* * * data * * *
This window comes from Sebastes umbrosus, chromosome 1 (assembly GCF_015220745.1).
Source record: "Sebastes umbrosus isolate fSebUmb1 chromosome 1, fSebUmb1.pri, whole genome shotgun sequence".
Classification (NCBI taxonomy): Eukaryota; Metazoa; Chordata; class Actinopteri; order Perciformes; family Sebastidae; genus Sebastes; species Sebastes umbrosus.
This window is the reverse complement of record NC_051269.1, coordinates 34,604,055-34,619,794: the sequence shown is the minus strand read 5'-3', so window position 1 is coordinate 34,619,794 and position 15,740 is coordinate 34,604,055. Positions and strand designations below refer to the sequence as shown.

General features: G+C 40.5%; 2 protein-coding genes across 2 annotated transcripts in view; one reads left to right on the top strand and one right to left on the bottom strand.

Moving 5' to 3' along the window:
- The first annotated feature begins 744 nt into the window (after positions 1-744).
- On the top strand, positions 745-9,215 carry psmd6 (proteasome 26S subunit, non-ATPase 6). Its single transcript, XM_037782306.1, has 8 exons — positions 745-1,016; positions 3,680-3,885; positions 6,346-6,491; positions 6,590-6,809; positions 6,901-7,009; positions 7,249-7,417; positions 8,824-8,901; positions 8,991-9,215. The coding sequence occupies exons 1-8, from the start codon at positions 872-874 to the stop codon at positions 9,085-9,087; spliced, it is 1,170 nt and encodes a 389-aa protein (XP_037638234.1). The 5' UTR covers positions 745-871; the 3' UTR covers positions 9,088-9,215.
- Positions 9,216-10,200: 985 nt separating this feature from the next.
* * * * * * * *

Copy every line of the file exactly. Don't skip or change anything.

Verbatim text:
This window comes from Sebastes umbrosus, chromosome 1 (assembly GCF_015220745.1).
Source record: "Sebastes umbrosus isolate fSebUmb1 chromosome 1, fSebUmb1.pri, whole genome shotgun sequence".
Classification (NCBI taxonomy): Eukaryota; Metazoa; Chordata; class Actinopteri; order Perciformes; family Sebastidae; genus Sebastes; species Sebastes umbrosus.
This window is the reverse complement of record NC_051269.1, coordinates 34,604,055-34,619,794: the sequence shown is the minus strand read 5'-3', so window position 1 is coordinate 34,619,794 and position 15,740 is coordinate 34,604,055. Positions and strand designations below refer to the sequence as shown.

General features: G+C 40.5%; 2 protein-coding genes across 2 annotated transcripts in view; one reads left to right on the top strand and one right to left on the bottom strand.

Moving 5' to 3' along the window:
- The first annotated feature begins 744 nt into the window (after positions 1-744).
- On the top strand, positions 745-9,215 carry psmd6 (proteasome 26S subunit, non-ATPase 6). Its single transcript, XM_037782306.1, has 8 exons — positions 745-1,016; positions 3,680-3,885; positions 6,346-6,491; positions 6,590-6,809; positions 6,901-7,009; positions 7,249-7,417; positions 8,824-8,901; positions 8,991-9,215. The coding sequence occupies exons 1-8, from the start codon at positions 872-874 to the stop codon at positions 9,085-9,087; spliced, it is 1,170 nt and encodes a 389-aa protein (XP_037638234.1). The 5' UTR covers positions 745-871; the 3' UTR covers positions 9,088-9,215.
- Positions 9,216-10,200: 985 nt separating this feature from the next.